Kelly Grier, EY

Kelly Grier

The EY Family

Editors’ Note

In December of 2017, Kelly Grier was named U.S. Chairman and Managing Partner and Americas Managing Partner, officially assuming the role in July 2018. During her 28-year tenure at EY, Greir has had extensive experience working around the globe as a client service partner and senior advisor on Fortune 500 Audit and Advisory clients. Previously, she was Vice Chair, Central Regional Managing Partner, where she led 10,000 professionals across 15 states and 17 offices. Recognized for her work, she was named to the 2019 Crain’s 50 Most Powerful Women in New York list, the 2019 Most Powerful Women in the Accounting Profession list by the American Institute of CPAs (AICPA) and CPA Practice Advisor magazine, as well as the 2018 Fortune Most Powerful Women list. Additionally, she has been recognized as an Anti-Defamation League’s “Woman of Achievement,” as well as a World Economic Forum Young Global Leader. On October 1st, Greir will become the Board of Governors Chair for the Center for Audit Quality (CAQ). She also serves on the boards for Carnegie Hall, Catalyst, Partnership for New York City, Peterson Institute for International Economics and Ravinia Festival. She is also a member of the Council of Foreign Relations and the Chicago Network. Greir received a B.A. in accounting from Saint Mary’s College.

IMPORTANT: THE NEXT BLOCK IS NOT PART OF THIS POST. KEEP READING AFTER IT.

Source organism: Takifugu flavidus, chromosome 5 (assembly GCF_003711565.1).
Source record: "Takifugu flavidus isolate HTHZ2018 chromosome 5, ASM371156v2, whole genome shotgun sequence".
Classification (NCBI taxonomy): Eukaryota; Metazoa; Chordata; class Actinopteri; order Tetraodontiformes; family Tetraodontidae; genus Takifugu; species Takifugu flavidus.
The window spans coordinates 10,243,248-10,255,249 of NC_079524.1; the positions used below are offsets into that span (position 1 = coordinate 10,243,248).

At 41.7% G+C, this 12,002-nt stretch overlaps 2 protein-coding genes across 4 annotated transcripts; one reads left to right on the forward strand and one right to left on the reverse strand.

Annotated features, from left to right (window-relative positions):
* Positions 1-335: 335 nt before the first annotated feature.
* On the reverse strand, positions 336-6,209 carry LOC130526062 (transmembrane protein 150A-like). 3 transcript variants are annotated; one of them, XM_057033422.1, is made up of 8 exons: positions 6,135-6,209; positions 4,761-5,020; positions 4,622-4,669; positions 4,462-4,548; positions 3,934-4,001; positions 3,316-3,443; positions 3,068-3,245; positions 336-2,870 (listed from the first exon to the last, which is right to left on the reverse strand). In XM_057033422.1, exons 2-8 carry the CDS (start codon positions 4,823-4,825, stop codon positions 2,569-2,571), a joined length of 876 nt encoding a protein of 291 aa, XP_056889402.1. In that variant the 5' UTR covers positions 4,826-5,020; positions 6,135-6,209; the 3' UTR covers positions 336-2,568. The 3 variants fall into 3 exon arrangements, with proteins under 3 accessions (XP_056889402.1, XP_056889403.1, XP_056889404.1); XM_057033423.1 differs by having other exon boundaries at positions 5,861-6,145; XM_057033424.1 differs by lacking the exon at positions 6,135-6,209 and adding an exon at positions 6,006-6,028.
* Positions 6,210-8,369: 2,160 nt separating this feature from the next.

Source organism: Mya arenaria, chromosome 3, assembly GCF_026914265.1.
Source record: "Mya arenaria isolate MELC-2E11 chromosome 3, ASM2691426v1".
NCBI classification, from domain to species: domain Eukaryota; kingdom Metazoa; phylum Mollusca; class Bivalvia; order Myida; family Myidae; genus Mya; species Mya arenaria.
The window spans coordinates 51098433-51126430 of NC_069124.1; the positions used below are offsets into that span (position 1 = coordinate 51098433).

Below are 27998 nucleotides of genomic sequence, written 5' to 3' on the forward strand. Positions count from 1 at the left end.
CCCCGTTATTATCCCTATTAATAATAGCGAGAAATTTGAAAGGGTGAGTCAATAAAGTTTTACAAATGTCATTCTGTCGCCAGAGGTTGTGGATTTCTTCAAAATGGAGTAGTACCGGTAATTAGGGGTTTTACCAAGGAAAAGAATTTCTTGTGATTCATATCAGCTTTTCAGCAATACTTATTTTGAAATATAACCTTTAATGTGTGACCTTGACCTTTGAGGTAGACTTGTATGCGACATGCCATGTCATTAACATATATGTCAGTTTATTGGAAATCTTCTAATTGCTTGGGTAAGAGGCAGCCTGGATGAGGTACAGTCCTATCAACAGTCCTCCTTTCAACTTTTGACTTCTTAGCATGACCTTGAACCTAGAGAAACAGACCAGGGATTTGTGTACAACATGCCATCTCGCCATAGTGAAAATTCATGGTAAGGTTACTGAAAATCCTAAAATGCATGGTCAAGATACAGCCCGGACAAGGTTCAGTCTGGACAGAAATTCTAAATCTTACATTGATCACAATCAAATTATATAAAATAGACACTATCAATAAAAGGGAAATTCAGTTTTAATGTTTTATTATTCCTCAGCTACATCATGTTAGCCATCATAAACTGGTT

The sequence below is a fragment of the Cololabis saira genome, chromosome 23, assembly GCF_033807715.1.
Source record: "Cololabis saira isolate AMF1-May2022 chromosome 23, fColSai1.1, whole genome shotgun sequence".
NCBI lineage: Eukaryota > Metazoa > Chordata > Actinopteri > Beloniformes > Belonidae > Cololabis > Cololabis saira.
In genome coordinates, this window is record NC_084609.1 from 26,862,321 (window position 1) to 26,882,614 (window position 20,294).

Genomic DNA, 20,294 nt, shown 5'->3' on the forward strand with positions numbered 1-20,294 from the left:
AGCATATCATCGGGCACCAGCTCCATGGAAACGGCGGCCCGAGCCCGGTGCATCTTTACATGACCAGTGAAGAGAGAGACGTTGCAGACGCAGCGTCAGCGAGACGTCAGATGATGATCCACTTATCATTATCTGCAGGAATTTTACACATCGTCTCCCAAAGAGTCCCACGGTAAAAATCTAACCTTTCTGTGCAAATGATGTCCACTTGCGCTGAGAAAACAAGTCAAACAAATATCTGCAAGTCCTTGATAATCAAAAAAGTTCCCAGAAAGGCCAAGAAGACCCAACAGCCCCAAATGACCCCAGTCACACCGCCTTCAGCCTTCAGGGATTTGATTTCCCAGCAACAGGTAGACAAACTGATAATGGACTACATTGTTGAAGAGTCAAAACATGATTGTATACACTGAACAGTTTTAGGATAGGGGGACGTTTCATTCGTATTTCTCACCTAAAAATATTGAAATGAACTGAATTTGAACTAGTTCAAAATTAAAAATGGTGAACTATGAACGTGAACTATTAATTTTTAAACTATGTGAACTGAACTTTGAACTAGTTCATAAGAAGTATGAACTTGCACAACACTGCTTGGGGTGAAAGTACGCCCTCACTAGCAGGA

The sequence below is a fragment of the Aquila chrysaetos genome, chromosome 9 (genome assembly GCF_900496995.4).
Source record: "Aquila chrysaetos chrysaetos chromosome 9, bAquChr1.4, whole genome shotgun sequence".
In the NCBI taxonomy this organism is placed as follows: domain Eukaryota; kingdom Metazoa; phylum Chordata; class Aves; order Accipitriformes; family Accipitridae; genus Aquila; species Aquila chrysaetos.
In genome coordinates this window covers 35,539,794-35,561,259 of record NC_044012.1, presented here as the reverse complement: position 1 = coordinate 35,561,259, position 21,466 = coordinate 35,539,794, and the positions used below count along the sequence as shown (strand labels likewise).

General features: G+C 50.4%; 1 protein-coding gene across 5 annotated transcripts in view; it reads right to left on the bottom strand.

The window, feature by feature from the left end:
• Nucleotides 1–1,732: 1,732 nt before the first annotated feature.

Firm Brief

The global EY organization (ey.com) is a leader in assurance, tax, transaction, and advisory services. In the Americas – EY’s largest area – member firms employ more than 75,000 people across 32 countries and generate $14.5 billion in revenues. Globally, EY member firms employ more than 270,000 people and generate $38.4 billion in revenues.

Companies today are focused on being purpose-driven. EY had this focus early on with its mission of “Building a better working world.” Will you discuss how deeply ingrained this is in EY’s culture and what building a better working world means for the firm?

We were without a doubt one of the first movers to say that the work we do has to have true meaning beyond just achieving our goals every year. It must have a deeper meaning for our stakeholders and certainly for our people.

Building a better working world is a genuine articulation of our purpose and it really has taken hold. The work that we do absolutely improves lives, communities, stakeholders and the capital markets that we serve around the world and helps companies unlock their greatest potential.

As we continue to evolve the way we think and talk about our purpose of building a better working world, we are increasingly personalizing it; we are helping our people realize their greatest ambitions by connecting their personal purpose to EY’s core values.